Kerathome
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How Rude! Murphy's Oil Soap to stop Caterpillars?

I have been anticipating my better boys for so long now - I finally had a few (lower down on the plant) that were hopefully going to be ready to harvest sometime this century (growing tomato plants in less than full sun sure teaches one to be patient) and was showing them to my son when i noticed they both had dark spots.

Those dark spots ended up being holes... with juicey, fat caterpillars curled up inside. MONSTERS!

A friend tells me I can just spray the plants with diluted murphy's oil soap to scare them off and keep them away (3-4 drops mixed with water) --- before I go try to rescue my better boys, does that sound right?
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imafan26
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Re: How Rude! Murphy's Oil Soap to stop Caterpillars?

I don't know about Murphy's but Bt usually works. That is a big caterpillar.
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applestar
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Re: How Rude! Murphy's Oil Soap to stop Caterpillars?

These are climbing cutworms. They climb up from the ground to eat at night, then climb back down to the ground or curl up in a nice dark-ish hole they made in the fruit. They do this to peppers, too. Sometimes, you can catch them on their way back down if you are out as soon as it's light enough to see in the morning. Now that you know they are around, you could lightly, gently scratch around the base of the tomato which might turn them up. If you are diligent about inspecting the fruits, you could catch them earlier while they are small -- little ones are stupider and are not as good about hiding.

I'm not in favor of using murphy's soap but that might be just me -- I'm not particularly in favor of using Bt or Spinosad either, but they will work as well and they are considered organic pesticides. They give their little tummies a bad stomach bug, and they can't eat any more and die. So you spray whatever they eat, not them, and give them a chance to ingest it.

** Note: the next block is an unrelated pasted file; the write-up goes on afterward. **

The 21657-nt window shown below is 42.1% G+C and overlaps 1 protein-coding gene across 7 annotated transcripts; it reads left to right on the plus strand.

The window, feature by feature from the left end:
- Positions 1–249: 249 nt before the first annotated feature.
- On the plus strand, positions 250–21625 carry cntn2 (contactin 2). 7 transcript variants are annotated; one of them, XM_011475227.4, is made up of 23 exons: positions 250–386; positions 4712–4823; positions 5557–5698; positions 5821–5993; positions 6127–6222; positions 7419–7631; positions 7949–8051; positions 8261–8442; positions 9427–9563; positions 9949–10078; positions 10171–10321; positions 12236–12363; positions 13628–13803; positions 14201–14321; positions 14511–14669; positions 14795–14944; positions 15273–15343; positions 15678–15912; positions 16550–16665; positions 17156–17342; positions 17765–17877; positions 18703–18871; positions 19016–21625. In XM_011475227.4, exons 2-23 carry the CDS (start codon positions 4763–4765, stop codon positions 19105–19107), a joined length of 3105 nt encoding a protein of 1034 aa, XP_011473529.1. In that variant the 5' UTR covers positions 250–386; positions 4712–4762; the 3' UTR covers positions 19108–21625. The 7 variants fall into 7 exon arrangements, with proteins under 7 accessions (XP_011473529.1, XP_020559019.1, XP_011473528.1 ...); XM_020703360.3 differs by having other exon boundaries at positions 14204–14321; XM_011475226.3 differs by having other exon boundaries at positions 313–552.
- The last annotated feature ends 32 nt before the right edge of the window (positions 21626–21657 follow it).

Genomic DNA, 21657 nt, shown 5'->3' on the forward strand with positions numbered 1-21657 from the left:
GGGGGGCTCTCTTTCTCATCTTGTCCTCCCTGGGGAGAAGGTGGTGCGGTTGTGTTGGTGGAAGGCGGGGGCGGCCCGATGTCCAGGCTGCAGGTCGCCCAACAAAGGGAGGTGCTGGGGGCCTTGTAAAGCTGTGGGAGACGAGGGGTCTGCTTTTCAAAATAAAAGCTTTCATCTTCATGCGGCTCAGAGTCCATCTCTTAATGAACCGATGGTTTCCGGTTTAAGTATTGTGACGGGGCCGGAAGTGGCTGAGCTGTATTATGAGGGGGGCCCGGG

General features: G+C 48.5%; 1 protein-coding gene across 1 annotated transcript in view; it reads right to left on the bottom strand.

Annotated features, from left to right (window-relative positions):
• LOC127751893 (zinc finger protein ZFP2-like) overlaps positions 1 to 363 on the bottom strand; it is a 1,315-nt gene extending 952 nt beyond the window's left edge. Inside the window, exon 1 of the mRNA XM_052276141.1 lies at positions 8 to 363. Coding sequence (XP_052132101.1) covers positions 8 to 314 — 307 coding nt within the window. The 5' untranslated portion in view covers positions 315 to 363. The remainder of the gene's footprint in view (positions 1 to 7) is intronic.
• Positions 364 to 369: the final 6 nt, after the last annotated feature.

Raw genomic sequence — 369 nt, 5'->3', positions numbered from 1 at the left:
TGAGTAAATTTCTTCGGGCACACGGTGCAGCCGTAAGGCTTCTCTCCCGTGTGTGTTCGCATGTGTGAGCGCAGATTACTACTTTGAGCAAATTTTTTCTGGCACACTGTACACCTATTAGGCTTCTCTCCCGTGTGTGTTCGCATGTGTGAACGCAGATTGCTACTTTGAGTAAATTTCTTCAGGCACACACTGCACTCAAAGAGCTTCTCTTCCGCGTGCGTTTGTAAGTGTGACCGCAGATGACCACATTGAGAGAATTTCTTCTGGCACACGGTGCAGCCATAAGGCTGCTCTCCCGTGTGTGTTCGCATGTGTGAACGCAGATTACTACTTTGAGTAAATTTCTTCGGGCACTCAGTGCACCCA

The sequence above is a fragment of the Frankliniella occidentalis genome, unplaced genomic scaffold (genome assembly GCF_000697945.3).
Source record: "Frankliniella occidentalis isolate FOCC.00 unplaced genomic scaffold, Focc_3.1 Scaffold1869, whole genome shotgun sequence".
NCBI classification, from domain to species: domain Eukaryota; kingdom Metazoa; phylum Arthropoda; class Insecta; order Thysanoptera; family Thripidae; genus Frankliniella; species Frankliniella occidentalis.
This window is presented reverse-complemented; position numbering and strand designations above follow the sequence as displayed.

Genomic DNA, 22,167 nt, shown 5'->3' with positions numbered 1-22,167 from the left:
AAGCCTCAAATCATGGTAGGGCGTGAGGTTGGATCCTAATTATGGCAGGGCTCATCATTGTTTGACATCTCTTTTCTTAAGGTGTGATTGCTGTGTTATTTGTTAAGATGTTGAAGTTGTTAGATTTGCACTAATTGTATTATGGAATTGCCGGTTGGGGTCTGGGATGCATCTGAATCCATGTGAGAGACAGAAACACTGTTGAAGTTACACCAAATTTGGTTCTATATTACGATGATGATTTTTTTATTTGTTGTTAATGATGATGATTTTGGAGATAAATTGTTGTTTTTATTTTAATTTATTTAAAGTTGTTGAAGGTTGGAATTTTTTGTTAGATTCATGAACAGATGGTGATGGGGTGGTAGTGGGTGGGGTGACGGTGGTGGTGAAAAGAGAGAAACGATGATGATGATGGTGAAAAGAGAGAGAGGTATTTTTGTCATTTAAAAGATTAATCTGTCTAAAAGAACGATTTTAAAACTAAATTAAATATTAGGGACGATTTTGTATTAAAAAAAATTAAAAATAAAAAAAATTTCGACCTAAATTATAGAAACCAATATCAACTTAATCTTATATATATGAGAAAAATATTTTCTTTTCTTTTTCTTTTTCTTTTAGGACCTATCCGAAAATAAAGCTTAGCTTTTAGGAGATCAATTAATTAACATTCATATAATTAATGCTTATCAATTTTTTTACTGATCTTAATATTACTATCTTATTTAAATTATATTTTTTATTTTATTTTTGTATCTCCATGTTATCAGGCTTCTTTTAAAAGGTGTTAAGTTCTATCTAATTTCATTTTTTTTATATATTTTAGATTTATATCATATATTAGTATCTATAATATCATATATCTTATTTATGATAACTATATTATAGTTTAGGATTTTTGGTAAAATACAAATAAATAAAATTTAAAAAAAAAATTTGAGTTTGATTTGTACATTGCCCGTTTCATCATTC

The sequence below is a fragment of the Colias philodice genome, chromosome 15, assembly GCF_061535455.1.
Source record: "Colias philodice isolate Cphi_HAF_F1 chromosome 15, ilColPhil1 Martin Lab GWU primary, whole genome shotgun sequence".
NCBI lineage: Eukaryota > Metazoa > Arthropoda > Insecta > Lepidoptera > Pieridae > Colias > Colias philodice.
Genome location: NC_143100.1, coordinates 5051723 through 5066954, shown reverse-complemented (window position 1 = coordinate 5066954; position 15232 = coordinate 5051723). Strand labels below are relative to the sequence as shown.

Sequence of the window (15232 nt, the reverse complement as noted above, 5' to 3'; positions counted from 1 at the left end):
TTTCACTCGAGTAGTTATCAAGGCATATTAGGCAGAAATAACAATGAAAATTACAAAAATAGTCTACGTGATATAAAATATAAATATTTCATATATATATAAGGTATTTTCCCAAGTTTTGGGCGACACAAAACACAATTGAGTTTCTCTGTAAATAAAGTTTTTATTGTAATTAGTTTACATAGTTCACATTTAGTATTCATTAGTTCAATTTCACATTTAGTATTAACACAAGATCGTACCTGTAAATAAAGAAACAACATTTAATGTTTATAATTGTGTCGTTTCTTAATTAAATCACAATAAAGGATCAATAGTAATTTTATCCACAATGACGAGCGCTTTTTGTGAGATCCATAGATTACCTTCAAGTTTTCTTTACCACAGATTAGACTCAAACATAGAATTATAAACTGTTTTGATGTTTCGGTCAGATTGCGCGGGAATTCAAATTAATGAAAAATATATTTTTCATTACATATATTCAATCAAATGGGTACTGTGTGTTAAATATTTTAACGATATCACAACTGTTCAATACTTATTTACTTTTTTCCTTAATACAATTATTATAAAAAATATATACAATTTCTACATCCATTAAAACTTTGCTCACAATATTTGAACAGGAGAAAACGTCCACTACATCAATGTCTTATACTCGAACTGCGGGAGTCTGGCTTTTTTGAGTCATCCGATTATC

In my garden wild birds are often hunting in the tomato patch -- I notice male cardinals often -- they make a lot of noise while they are on the hunt -- usually from either high vantage point from which they seem to pounce on their prey, or hopping around on the ground. I know they have been successful catching hornworms, maybe cutworms, too. House Wrens and Carolina Wrens like to hop through the foliage -- not sure what they are after -- generally smaller game, I think, but I've seen them with smaller caterpillars in their beaks.
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Kerathome
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Re: How Rude! Murphy's Oil Soap to stop Caterpillars?

applestar wrote:These are climbing cutworms. They climb up from the ground to eat at night, then climb back down to the ground or curl up in a nice dark-ish hole they made in the fruit. They do this to peppers, too. Sometimes, you can catch them on their way back down if you are out as soon as it's light enough to see in the morning. Now that you know they are around, you could lightly, gently scratch around the base of the tomato which might turn them up. If you are diligent about inspecting the fruits, you could catch them earlier while they are small -- little ones are stupider and are not as good about hiding.